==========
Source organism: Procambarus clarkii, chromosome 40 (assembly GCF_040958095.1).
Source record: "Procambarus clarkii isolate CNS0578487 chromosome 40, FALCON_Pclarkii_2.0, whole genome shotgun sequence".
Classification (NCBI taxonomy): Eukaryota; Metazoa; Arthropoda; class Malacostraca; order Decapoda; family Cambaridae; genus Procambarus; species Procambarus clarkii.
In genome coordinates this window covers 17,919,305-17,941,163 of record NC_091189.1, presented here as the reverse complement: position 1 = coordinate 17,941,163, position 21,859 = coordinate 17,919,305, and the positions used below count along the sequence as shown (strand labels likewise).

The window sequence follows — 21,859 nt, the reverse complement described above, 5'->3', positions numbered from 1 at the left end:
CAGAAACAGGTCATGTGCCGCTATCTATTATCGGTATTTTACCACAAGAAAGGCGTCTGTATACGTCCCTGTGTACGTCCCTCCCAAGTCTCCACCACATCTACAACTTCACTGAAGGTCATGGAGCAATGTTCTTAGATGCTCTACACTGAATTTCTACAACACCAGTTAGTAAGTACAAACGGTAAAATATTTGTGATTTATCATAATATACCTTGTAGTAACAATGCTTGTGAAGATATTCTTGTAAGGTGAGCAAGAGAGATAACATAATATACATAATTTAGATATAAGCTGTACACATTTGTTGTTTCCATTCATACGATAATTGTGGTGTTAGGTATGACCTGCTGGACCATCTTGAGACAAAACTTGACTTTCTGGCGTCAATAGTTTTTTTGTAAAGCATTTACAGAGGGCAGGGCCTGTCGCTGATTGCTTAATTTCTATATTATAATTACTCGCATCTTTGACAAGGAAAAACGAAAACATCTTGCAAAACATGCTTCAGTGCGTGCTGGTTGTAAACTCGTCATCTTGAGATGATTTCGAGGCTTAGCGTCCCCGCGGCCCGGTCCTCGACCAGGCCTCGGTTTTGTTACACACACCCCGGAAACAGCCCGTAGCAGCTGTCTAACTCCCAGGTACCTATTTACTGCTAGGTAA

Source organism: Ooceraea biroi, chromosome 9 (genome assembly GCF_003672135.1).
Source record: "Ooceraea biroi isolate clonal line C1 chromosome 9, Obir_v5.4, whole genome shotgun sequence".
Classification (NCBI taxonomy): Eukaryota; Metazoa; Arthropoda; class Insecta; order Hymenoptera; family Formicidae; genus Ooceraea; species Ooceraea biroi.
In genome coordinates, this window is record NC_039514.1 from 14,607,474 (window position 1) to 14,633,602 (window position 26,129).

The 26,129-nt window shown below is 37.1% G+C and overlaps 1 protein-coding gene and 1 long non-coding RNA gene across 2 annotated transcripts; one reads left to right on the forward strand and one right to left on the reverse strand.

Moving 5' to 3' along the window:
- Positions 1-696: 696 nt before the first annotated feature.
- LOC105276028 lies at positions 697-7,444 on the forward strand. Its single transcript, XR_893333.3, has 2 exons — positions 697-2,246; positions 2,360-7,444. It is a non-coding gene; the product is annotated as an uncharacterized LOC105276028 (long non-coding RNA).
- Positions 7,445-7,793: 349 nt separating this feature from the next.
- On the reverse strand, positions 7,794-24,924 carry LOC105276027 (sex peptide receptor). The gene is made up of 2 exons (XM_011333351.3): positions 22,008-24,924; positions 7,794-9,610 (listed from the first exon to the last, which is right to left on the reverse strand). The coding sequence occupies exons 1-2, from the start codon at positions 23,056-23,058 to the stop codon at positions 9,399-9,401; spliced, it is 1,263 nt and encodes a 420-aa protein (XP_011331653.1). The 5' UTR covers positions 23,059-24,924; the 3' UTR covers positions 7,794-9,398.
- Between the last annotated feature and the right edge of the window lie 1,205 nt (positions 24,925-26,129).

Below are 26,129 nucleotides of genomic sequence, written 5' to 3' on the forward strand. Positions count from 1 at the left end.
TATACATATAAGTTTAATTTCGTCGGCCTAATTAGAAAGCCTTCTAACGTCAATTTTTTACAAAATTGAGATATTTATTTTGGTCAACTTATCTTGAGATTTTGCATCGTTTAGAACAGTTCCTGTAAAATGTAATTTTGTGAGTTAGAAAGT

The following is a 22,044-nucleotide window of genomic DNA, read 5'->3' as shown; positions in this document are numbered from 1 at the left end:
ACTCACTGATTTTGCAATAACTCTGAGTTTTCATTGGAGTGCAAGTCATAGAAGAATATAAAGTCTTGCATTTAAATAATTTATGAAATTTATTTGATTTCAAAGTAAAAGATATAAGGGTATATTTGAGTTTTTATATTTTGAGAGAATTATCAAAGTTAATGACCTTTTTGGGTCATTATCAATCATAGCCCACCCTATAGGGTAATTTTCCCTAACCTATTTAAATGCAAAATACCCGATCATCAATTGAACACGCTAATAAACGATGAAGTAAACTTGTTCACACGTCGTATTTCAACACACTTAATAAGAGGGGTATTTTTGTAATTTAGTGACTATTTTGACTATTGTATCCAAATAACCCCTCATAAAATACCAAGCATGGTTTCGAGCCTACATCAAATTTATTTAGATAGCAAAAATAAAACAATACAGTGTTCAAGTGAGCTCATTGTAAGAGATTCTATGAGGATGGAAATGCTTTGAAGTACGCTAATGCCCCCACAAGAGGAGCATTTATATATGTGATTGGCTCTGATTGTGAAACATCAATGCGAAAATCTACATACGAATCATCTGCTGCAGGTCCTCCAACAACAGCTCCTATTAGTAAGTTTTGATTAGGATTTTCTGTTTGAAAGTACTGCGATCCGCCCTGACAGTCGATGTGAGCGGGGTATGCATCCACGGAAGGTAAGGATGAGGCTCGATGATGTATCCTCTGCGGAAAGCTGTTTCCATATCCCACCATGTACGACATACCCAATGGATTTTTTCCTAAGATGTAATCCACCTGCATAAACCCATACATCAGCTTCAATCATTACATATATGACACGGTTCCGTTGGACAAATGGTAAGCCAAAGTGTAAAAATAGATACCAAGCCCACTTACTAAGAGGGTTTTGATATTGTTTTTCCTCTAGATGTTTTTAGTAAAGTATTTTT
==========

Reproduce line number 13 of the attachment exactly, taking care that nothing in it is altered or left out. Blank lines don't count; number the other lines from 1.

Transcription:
- Positions 1-696: 696 nt before the first annotated feature.